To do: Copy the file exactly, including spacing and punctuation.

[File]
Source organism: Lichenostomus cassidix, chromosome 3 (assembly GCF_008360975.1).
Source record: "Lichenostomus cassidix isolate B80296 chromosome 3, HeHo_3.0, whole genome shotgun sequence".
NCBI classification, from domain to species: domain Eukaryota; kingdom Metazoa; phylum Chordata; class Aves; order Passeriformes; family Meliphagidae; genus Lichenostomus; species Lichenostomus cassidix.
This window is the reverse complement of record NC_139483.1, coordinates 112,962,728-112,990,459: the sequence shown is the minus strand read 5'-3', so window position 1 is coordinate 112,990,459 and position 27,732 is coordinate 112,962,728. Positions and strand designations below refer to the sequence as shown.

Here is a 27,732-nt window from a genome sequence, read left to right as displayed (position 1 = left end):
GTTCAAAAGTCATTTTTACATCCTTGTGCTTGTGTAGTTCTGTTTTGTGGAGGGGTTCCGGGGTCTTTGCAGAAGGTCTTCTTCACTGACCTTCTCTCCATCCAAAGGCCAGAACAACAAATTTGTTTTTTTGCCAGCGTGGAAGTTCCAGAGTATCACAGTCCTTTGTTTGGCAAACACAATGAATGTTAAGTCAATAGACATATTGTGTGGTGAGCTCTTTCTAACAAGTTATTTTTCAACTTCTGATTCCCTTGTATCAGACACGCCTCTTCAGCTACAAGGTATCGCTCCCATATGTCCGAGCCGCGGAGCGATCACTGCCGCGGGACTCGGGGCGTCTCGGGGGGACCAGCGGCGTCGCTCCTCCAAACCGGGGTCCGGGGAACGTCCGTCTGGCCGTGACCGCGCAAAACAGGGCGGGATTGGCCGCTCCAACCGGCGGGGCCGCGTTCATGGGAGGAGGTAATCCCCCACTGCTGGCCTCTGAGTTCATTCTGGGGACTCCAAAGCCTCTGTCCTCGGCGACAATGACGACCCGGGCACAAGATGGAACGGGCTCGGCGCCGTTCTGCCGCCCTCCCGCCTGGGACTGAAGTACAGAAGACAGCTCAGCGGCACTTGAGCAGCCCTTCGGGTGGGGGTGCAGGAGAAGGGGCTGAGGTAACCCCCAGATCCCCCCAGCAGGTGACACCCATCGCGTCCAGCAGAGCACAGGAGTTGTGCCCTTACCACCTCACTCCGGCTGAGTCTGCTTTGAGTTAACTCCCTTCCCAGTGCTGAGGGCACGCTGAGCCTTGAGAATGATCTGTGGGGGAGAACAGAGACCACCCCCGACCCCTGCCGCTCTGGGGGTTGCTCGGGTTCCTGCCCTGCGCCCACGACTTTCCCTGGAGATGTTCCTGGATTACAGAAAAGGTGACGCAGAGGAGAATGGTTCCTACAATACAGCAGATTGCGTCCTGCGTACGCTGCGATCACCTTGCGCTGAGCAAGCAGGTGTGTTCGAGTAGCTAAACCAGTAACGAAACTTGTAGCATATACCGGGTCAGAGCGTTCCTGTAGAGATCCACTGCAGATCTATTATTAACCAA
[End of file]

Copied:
Source organism: Lichenostomus cassidix, chromosome 3 (assembly GCF_008360975.1).
Source record: "Lichenostomus cassidix isolate B80296 chromosome 3, HeHo_3.0, whole genome shotgun sequence".
NCBI classification, from domain to species: domain Eukaryota; kingdom Metazoa; phylum Chordata; class Aves; order Passeriformes; family Meliphagidae; genus Lichenostomus; species Lichenostomus cassidix.
This window is the reverse complement of record NC_139483.1, coordinates 112,962,728-112,990,459: the sequence shown is the minus strand read 5'-3', so window position 1 is coordinate 112,990,459 and position 27,732 is coordinate 112,962,728. Positions and strand designations below refer to the sequence as shown.

Here is a 27,732-nt window from a genome sequence, read left to right as displayed (position 1 = left end):
GTTCAAAAGTCATTTTTACATCCTTGTGCTTGTGTAGTTCTGTTTTGTGGAGGGGTTCCGGGGTCTTTGCAGAAGGTCTTCTTCACTGACCTTCTCTCCATCCAAAGGCCAGAACAACAAATTTGTTTTTTTGCCAGCGTGGAAGTTCCAGAGTATCACAGTCCTTTGTTTGGCAAACACAATGAATGTTAAGTCAATAGACATATTGTGTGGTGAGCTCTTTCTAACAAGTTATTTTTCAACTTCTGATTCCCTTGTATCAGACACGCCTCTTCAGCTACAAGGTATCGCTCCCATATGTCCGAGCCGCGGAGCGATCACTGCCGCGGGACTCGGGGCGTCTCGGGGGGACCAGCGGCGTCGCTCCTCCAAACCGGGGTCCGGGGAACGTCCGTCTGGCCGTGACCGCGCAAAACAGGGCGGGATTGGCCGCTCCAACCGGCGGGGCCGCGTTCATGGGAGGAGGTAATCCCCCACTGCTGGCCTCTGAGTTCATTCTGGGGACTCCAAAGCCTCTGTCCTCGGCGACAATGACGACCCGGGCACAAGATGGAACGGGCTCGGCGCCGTTCTGCCGCCCTCCCGCCTGGGACTGAAGTACAGAAGACAGCTCAGCGGCACTTGAGCAGCCCTTCGGGTGGGGGTGCAGGAGAAGGGGCTGAGGTAACCCCCAGATCCCCCCAGCAGGTGACACCCATCGCGTCCAGCAGAGCACAGGAGTTGTGCCCTTACCACCTCACTCCGGCTGAGTCTGCTTTGAGTTAACTCCCTTCCCAGTGCTGAGGGCACGCTGAGCCTTGAGAATGATCTGTGGGGGAGAACAGAGACCACCCCCGACCCCTGCCGCTCTGGGGGTTGCTCGGGTTCCTGCCCTGCGCCCACGACTTTCCCTGGAGATGTTCCTGGATTACAGAAAAGGTGACGCAGAGGAGAATGGTTCCTACAATACAGCAGATTGCGTCCTGCGTACGCTGCGATCACCTTGCGCTGAGCAAGCAGGTGTGTTCGAGTAGCTAAACCAGTAACGAAACTTGTAGCATATACCGGGTCAGAGCGTTCCTGTAGAGATCCACTGCAGATCTATTATTAACCAA